OKLAHOMA CITY (KFOR) – Oklahoma Department of Wildlife Conservation confirms that it has found the first deer in the state with a strange disease.
According to Wildlife officials, a white-tailed deer in the Oklahoma Panhandle has tested positive for Chronic Wasting Disease (CWD). A Texas County landowner reported the deer to the Oklahoma Department of Wildlife Conservation after witnessing it behaving abnormally. The deer was recovered near Optima and testing was conducted.
This marks the first case of CWD in a wild deer in Oklahoma. ODWC has activated the next stage of the CWD Response Strategy jointly produced with the Oklahoma Department of Agriculture, Food and Forestry.
“While this is unfortunate news, it is not unexpected since CWD has already been detected in every state that borders Oklahoma. We will be working through our response plan to ensure we can monitor potential spread and keep our state’s deer herd healthy,” said Jerry Shaw, Wildlife Programs Supervisor with ODWC.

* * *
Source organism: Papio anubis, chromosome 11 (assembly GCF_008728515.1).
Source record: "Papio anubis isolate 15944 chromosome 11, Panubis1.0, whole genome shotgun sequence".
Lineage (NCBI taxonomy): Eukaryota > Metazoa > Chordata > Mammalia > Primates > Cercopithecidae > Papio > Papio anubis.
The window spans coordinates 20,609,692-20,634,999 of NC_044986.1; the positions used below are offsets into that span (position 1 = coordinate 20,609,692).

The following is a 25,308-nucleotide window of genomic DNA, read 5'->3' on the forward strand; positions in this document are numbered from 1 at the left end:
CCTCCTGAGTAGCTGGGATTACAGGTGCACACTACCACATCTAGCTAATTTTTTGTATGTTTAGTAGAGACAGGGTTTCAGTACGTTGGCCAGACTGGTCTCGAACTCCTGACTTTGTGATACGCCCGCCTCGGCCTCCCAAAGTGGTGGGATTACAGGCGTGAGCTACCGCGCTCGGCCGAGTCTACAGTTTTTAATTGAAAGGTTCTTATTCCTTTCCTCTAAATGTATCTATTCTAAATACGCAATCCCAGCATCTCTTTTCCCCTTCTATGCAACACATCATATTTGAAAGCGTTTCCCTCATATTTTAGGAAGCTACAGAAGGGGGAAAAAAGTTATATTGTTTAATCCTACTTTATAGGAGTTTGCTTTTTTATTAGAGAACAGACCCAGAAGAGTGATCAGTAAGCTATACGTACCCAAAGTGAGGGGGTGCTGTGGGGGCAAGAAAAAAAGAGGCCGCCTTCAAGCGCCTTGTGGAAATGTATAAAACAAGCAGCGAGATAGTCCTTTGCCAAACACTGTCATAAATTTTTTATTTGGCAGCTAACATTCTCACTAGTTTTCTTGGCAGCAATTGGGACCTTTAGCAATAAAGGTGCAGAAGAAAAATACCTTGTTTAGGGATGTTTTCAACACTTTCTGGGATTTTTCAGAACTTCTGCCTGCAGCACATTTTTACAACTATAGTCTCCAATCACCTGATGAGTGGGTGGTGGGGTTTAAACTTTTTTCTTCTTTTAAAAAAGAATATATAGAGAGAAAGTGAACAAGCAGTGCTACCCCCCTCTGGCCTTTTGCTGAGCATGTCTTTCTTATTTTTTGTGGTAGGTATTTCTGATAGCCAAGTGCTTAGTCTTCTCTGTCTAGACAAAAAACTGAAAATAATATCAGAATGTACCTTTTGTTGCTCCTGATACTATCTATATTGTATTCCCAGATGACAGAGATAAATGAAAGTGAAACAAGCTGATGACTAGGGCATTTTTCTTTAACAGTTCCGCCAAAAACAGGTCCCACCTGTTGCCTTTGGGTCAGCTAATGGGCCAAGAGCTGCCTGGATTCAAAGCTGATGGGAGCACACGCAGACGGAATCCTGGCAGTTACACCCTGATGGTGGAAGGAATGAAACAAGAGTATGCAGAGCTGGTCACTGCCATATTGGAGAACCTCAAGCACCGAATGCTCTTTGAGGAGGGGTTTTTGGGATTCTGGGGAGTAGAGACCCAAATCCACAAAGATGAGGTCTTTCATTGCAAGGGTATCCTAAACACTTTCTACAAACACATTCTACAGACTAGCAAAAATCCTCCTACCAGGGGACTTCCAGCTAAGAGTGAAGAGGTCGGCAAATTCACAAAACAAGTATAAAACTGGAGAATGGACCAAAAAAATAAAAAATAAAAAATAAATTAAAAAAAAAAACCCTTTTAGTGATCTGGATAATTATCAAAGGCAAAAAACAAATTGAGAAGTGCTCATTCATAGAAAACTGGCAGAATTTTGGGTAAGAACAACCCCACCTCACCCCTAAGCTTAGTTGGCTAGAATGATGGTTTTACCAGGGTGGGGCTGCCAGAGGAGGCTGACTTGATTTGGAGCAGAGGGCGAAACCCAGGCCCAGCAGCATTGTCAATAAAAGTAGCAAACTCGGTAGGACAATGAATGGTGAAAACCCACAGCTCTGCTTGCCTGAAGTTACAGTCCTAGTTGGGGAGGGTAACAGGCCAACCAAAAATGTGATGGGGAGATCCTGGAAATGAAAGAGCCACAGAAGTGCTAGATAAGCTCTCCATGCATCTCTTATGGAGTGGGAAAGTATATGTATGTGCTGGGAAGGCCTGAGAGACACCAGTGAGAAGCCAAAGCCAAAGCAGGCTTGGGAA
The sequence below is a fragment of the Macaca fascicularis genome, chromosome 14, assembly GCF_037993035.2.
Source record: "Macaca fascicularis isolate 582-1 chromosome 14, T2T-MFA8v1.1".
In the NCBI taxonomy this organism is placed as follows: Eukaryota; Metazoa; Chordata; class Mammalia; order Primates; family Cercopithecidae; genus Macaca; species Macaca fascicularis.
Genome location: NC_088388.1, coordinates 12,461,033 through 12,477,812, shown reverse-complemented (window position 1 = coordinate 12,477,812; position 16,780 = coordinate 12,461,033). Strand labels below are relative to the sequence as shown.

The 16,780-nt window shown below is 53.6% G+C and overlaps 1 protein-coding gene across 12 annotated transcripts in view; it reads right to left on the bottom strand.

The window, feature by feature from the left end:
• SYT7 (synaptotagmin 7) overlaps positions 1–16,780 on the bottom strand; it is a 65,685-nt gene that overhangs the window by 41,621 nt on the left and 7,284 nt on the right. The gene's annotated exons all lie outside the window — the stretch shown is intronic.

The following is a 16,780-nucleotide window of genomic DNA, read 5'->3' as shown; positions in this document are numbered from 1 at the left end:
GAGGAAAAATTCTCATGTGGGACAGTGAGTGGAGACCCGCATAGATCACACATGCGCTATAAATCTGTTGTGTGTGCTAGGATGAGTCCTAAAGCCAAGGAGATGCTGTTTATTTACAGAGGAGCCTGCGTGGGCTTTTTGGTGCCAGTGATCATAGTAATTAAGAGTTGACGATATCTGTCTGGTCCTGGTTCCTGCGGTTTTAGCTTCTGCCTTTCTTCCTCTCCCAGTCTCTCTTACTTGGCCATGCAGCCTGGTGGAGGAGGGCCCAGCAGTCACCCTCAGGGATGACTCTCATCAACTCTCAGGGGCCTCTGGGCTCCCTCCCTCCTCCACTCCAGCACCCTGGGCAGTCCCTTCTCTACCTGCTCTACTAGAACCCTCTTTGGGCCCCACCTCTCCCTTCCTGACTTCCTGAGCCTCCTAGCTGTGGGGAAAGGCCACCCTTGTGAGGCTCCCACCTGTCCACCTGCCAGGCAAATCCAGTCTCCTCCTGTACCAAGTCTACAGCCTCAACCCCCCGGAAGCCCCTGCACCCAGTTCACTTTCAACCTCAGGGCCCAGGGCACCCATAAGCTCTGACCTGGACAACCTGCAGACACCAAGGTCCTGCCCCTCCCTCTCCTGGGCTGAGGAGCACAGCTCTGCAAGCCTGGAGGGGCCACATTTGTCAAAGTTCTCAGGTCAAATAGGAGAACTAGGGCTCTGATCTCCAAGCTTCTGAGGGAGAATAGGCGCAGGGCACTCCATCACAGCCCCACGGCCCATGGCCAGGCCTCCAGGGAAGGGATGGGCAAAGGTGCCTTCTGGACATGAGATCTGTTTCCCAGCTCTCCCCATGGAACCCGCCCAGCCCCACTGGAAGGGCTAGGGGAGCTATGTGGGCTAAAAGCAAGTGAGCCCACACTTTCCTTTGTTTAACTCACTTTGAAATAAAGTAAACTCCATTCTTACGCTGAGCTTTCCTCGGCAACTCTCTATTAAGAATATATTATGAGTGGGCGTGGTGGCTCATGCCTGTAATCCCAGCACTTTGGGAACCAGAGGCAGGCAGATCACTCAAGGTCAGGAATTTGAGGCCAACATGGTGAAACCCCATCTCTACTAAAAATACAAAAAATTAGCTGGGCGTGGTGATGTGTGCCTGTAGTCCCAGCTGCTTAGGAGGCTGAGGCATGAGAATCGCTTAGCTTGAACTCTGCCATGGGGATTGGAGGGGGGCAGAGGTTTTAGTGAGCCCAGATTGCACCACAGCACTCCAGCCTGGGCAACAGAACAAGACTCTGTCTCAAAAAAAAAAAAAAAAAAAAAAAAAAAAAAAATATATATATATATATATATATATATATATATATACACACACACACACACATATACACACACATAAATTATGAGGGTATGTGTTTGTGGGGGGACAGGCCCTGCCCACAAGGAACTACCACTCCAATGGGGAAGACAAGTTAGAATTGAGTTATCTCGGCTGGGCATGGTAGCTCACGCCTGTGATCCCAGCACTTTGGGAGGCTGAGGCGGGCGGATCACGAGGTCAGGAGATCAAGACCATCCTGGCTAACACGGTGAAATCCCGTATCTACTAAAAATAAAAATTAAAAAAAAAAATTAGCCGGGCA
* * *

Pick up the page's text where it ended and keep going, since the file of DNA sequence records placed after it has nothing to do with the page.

CWD is an always-fatal neurological disease that affects the brains of deer, elk, moose, and other members of the cervid family, creating holes that resemble those in sponges. Wildlife officials say it’s important to note that CWD transmission from wild animals to people or to livestock has never been documented.
The Wildlife Department says it will continue monitoring for evidence of this disease within Oklahoma’s borders and will release additional information, including ways deer and elk hunters can help with detection and mitigation, as hunting seasons approach.
Additional guidelines or management plans will be distributed and well-advertised if determined necessary to further protect Oklahoma’s deer and elk populations.
For more information on the disease, hunting regulations, and proper disposal of infected animals, go to wildlifedepartment.com.